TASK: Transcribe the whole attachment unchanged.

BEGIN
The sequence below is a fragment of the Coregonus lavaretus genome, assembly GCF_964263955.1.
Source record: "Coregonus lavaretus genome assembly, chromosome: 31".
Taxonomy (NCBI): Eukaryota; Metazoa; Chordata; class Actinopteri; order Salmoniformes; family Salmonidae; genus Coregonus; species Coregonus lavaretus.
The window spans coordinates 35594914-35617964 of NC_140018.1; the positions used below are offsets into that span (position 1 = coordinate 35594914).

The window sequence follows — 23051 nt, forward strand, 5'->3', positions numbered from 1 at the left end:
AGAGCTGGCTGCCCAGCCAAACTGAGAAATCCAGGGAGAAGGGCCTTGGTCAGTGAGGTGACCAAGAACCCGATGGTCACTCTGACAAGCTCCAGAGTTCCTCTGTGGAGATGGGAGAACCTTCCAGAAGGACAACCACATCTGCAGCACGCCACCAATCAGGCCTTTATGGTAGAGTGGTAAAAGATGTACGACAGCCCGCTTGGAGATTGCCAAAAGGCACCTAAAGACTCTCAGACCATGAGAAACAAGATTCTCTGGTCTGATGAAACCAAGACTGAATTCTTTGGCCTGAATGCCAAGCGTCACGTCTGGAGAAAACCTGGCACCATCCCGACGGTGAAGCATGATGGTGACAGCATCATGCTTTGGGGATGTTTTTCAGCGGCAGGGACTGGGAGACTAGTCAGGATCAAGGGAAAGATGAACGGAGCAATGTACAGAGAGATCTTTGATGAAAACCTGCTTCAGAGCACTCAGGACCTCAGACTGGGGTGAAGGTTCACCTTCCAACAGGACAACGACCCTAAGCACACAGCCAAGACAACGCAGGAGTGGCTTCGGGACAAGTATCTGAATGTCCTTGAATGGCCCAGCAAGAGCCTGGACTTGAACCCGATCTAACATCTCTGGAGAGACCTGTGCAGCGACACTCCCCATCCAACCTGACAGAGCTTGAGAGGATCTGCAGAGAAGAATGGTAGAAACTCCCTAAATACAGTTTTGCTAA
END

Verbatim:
The sequence below is a fragment of the Coregonus lavaretus genome, assembly GCF_964263955.1.
Source record: "Coregonus lavaretus genome assembly, chromosome: 31".
Taxonomy (NCBI): Eukaryota; Metazoa; Chordata; class Actinopteri; order Salmoniformes; family Salmonidae; genus Coregonus; species Coregonus lavaretus.
The window spans coordinates 35594914-35617964 of NC_140018.1; the positions used below are offsets into that span (position 1 = coordinate 35594914).

The window sequence follows — 23051 nt, forward strand, 5'->3', positions numbered from 1 at the left end:
AGAGCTGGCTGCCCAGCCAAACTGAGAAATCCAGGGAGAAGGGCCTTGGTCAGTGAGGTGACCAAGAACCCGATGGTCACTCTGACAAGCTCCAGAGTTCCTCTGTGGAGATGGGAGAACCTTCCAGAAGGACAACCACATCTGCAGCACGCCACCAATCAGGCCTTTATGGTAGAGTGGTAAAAGATGTACGACAGCCCGCTTGGAGATTGCCAAAAGGCACCTAAAGACTCTCAGACCATGAGAAACAAGATTCTCTGGTCTGATGAAACCAAGACTGAATTCTTTGGCCTGAATGCCAAGCGTCACGTCTGGAGAAAACCTGGCACCATCCCGACGGTGAAGCATGATGGTGACAGCATCATGCTTTGGGGATGTTTTTCAGCGGCAGGGACTGGGAGACTAGTCAGGATCAAGGGAAAGATGAACGGAGCAATGTACAGAGAGATCTTTGATGAAAACCTGCTTCAGAGCACTCAGGACCTCAGACTGGGGTGAAGGTTCACCTTCCAACAGGACAACGACCCTAAGCACACAGCCAAGACAACGCAGGAGTGGCTTCGGGACAAGTATCTGAATGTCCTTGAATGGCCCAGCAAGAGCCTGGACTTGAACCCGATCTAACATCTCTGGAGAGACCTGTGCAGCGACACTCCCCATCCAACCTGACAGAGCTTGAGAGGATCTGCAGAGAAGAATGGTAGAAACTCCCTAAATACAGTTTTGCTAA